(HafJafMark) Im not being racist, but

Alarm bells ring for me when I read a sentence that begins like this. Segregation and isolation is not a cause of the problem, it is usually an indicator that something isn't working as it should. Another interesting fact whilst we're throwing them around is that Britain also tested chemical weapons on troops in Wiltshire during the 2nd World War - we have no quarms.

wotthefiqh - that was funny :)

I digress.

Perhaps the question I am asking is this:

How can I make my time in Australia contribute to supporting and developing Aboriginal culture and the people rather than making he situation worse?

12. Posted by grasshoppa (Full Member 202 posts) 9y

i read your comment and then your veiwed your profile, you have surfing listed under hobbies, beaches and anything untouched by the human hand under favourite places yet you didnt really want to come to Australia????? Possibly its three greatest assets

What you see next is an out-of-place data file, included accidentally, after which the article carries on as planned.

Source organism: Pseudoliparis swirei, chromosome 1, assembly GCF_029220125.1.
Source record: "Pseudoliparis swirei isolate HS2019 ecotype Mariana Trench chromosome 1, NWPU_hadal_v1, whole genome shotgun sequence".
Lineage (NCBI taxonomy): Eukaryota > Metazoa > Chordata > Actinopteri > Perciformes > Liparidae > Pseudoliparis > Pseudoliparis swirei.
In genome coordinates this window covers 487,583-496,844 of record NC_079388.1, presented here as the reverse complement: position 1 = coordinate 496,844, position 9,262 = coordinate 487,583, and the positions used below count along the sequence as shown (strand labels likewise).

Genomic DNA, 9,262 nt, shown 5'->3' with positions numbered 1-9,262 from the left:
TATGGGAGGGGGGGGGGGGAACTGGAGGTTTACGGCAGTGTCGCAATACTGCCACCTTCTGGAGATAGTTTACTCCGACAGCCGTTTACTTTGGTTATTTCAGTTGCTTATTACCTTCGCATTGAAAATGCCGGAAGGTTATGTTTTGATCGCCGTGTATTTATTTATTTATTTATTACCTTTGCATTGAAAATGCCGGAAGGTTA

13. Posted by HafJafMark (Respected Member 291 posts) 9y

Alarm bells ring for me when I read a sentence that begins like this. Segregation and isolation is not a cause of the problem, it is usually an indicator that something isn't working as it should. Another interesting fact whilst we're throwing them around is that Britain also tested chemical weapons on troops in Wiltshire during the 2nd World War - we have no quarms.

Of course Segregation is a part of the problem! The wrongs of the past cannot be undone, better to concentrate on improving the plight of aboriginals today, which I beleive the Aussie government is trying to do. Im just not sure that positive discrimination is the answer.

One aboriginal man I spoke to told me that he is an alcoholic. but when he tries to get help they just give him money and he buys more booze with it. The government seems to believe that the problem can be rectified by throwing money at them.